Teaching and Teachers

As a teacher, I understand clearly the difficult task of engaging the minds of a young audience and organizing difficult concepts into a logically ordered stream of digestible bites. I know excellent teachers who are employed in our community, and I know how hard they work. Classroom hours are not the sum total of a teacher's responsibilities. Time for grading, planning, and, especially for new teachers or those tasked with advanced courses, study, is essential. I support a culture and mindset which consistently recognizes and affirms the great value of our teachers and support staff, respecting their opinions and rights of self-determination, and providing market appropriate financial compensation.

The current Board of Trustees, led by President Charlotte Slack, implemented in the last year a much appreciated across-the-board salary increase. Our district has also already taken pains to ensure that our wages compare favorably with others across the state which share similar demographic, cost of living, and tax base statistics. Approximately 80% of the district's annual expenditures are directed to human resources, and utilities and maintenance for existing structures. We face the hard reality that even a 1% raise for all district personnel comes at an annual cost of a half million dollars.

Our current teaching pay scale is applied uniformly across all grades and disciplines, with allocation of pay raises determined solely by tenure of service. This is designed for fairness, which is an essential virtue. But we can take pursuit of fairness so far that it becomes vice. Without doubt, a teacher who fulfills the minimal expectations of the district has by definition rightly earned their salary. However, this is not where excellence is found. A great many of our faculty, for love of their students, and love of their field, willingly take on additional responsibility, and labor long outside the designated hours of their schedule. The first reward for distinction in service, reliability, productivity, and success with difficult students is often the assignment of extra work load. Proceeding as such, we risk rightly earning their resentment.

I believe that the issues of merit pay and scaling of pay to level of instructor specialization should be carefully considered, or reconsidered, within our district. The greatest peril of any well intentioned plan is its unintended consequences, possibly here in the form of discord arising from a perception of unfairness in the assignment of differential salaries. As such, we must take care that any bonus or wage adjustment be tied to tangible, quantitative, and uniformly applied markers of effectiveness, such as for example, rate of improvement in student performance on standardized assessment measures.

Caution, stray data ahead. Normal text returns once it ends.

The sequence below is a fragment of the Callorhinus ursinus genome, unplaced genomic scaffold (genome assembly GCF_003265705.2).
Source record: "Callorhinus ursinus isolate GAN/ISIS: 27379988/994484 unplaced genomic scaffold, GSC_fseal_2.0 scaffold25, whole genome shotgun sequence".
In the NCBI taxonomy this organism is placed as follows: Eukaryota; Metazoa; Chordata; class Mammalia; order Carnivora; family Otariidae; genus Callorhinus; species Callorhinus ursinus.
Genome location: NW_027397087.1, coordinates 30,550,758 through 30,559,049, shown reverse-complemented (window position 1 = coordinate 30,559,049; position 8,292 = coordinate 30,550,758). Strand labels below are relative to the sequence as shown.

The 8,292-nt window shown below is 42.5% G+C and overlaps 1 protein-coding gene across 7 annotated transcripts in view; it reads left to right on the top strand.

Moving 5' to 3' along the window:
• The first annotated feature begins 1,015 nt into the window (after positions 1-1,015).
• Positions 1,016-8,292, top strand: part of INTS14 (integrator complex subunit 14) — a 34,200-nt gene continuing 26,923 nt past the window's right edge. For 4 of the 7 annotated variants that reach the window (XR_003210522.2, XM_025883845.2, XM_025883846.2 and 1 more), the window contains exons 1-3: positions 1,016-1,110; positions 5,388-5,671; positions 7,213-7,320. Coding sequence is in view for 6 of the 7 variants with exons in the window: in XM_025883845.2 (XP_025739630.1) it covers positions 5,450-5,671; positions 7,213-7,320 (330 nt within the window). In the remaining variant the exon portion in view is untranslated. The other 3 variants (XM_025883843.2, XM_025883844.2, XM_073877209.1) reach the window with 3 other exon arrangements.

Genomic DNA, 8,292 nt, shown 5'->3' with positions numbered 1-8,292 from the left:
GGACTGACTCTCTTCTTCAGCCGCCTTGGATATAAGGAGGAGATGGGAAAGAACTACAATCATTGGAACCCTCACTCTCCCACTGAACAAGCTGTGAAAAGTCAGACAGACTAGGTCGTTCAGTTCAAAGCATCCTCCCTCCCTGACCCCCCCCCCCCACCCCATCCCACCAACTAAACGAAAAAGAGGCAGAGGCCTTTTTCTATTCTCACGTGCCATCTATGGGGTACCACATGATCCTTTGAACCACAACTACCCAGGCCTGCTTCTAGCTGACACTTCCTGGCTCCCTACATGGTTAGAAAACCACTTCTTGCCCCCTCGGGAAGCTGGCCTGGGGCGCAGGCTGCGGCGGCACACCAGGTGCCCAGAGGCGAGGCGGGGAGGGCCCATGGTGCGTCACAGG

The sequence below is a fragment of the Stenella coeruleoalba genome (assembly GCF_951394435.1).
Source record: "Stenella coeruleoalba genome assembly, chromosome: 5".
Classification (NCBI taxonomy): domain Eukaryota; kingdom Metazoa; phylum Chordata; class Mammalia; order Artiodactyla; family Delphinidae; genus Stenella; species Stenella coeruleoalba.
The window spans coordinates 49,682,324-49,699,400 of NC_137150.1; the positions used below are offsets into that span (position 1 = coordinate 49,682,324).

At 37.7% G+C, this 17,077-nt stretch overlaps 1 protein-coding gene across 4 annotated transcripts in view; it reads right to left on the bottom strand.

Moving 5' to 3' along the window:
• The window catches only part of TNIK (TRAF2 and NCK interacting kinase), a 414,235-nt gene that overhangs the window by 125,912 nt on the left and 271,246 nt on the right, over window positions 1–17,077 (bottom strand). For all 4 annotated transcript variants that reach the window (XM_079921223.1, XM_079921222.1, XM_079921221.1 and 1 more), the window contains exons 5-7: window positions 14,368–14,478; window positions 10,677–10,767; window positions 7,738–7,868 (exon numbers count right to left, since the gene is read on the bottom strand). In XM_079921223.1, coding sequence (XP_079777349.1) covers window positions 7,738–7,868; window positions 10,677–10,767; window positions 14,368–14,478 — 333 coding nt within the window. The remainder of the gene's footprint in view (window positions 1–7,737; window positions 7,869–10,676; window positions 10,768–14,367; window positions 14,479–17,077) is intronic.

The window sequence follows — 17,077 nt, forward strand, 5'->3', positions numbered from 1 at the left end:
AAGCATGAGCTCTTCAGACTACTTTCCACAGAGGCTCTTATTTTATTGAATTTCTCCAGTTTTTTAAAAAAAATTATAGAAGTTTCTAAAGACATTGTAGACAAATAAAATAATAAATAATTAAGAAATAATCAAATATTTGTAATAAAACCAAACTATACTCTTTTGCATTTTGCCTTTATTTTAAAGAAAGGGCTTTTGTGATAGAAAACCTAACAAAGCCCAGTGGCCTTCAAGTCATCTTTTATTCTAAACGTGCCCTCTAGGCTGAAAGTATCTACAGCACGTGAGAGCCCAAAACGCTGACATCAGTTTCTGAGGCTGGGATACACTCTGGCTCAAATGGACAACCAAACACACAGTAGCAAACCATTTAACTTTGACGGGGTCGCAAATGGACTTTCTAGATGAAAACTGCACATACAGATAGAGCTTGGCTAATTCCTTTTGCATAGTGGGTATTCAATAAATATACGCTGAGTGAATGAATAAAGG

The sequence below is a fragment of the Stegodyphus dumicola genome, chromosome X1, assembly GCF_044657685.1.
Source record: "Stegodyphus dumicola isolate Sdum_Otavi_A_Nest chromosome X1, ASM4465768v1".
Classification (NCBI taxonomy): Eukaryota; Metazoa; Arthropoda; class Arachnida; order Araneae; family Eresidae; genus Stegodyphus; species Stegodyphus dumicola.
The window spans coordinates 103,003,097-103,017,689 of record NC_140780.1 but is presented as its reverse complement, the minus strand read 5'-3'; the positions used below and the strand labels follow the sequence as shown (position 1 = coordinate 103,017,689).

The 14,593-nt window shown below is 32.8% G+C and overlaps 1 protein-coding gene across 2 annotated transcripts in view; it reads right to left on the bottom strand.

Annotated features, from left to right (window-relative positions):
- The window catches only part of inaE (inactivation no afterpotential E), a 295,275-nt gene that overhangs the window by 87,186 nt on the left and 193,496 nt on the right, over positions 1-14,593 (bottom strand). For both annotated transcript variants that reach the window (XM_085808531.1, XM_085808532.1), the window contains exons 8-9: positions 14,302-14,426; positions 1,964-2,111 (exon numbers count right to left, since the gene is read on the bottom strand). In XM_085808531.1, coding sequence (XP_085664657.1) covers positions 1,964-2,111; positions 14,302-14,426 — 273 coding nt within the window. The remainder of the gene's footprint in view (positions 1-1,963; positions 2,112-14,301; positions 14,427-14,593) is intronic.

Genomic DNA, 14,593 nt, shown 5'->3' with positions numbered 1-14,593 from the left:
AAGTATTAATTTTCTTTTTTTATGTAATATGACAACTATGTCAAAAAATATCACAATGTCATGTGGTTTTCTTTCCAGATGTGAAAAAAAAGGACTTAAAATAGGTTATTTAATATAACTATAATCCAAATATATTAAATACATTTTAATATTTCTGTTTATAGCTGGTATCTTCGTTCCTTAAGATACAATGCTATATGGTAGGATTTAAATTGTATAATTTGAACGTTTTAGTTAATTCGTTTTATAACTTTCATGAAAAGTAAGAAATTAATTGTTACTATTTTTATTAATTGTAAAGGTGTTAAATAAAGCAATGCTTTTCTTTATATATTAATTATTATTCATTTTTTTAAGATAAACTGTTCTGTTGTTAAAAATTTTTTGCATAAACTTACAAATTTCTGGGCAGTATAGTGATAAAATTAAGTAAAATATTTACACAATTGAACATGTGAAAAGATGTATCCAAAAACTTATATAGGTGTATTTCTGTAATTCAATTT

The teachers themselves, and most certainly the students, are well aware of who the outstanding educators are, and also those who fall short. During visits with College Station seniors I have met bright, engaged young people who are able to explain and defend their ideas. They do not complain about demanding teachers who expect and receive high performance. They are offended by teachers who project apathy, who are under qualified or under prepared, and who frequently occupy class time with wasteful busyness to avoid interaction. These students are the only constant classroom observers, and I believe that we should implement a bi-annual evaluation of their experience. This can be done in a way which is fair to the faculty, with specific safeguards against penalization for high standards. It would be confined to the upper grades, where students possess the emerging maturity to distinguish personality from professionalism, and to provide an even handed assessment of an authority figure.

I am sensitive to the uncomfortable feeling which the prospect of additional scrutiny may arouse in some of our teachers. Teachers who are successful and effective have absolutely nothing to fear. In fact, having identified these individuals, I believe in granting them additional freedom to administrate and manage the details of their own classrooms. They exist at the actual point of education, and no bureaucratically separated agent can match their perspective and experience on pragmatically effective best practice. Decisions made in good faith and with the interests of students at heart must be defended by an administration whose first instinct, knowing that it has judiciously hired and retained qualified and dedicated personnel, is to protect their back. This is an essential academic freedom and confidence which I cherish as an educator.

I understand that certain of these ideas are controversial. In fact, some of them might not be right for the district at all. I believe that they are points on which a debate would be healthy. I would like to be the advocate within our Board of Trustees for the opinions given, and I would look forward to hearing and considering opposing or alternative points of view.

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